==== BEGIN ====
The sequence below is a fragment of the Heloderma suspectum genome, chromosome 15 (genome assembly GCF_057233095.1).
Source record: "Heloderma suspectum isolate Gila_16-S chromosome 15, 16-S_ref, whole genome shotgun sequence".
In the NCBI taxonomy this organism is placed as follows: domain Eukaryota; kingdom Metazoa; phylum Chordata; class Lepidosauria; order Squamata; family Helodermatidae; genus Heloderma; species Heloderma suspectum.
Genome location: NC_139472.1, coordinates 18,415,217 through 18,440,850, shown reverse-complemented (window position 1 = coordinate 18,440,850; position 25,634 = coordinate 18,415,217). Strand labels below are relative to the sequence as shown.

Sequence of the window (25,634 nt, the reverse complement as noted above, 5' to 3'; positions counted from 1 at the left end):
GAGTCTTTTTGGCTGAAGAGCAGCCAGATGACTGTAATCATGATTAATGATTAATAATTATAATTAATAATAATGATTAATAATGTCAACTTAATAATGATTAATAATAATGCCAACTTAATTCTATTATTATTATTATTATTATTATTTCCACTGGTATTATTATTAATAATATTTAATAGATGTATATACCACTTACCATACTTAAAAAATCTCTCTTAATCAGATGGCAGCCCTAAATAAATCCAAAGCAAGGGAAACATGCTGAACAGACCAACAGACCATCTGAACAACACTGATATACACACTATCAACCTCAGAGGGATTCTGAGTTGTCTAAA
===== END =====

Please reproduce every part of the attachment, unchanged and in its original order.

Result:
The sequence below is a fragment of the Heloderma suspectum genome, chromosome 15 (genome assembly GCF_057233095.1).
Source record: "Heloderma suspectum isolate Gila_16-S chromosome 15, 16-S_ref, whole genome shotgun sequence".
In the NCBI taxonomy this organism is placed as follows: domain Eukaryota; kingdom Metazoa; phylum Chordata; class Lepidosauria; order Squamata; family Helodermatidae; genus Heloderma; species Heloderma suspectum.
Genome location: NC_139472.1, coordinates 18,415,217 through 18,440,850, shown reverse-complemented (window position 1 = coordinate 18,440,850; position 25,634 = coordinate 18,415,217). Strand labels below are relative to the sequence as shown.

Sequence of the window (25,634 nt, the reverse complement as noted above, 5' to 3'; positions counted from 1 at the left end):
GAGTCTTTTTGGCTGAAGAGCAGCCAGATGACTGTAATCATGATTAATGATTAATAATTATAATTAATAATAATGATTAATAATGTCAACTTAATAATGATTAATAATAATGCCAACTTAATTCTATTATTATTATTATTATTATTATTTCCACTGGTATTATTATTAATAATATTTAATAGATGTATATACCACTTACCATACTTAAAAAATCTCTCTTAATCAGATGGCAGCCCTAAATAAATCCAAAGCAAGGGAAACATGCTGAACAGACCAACAGACCATCTGAACAACACTGATATACACACTATCAACCTCAGAGGGATTCTGAGTTGTCTAAA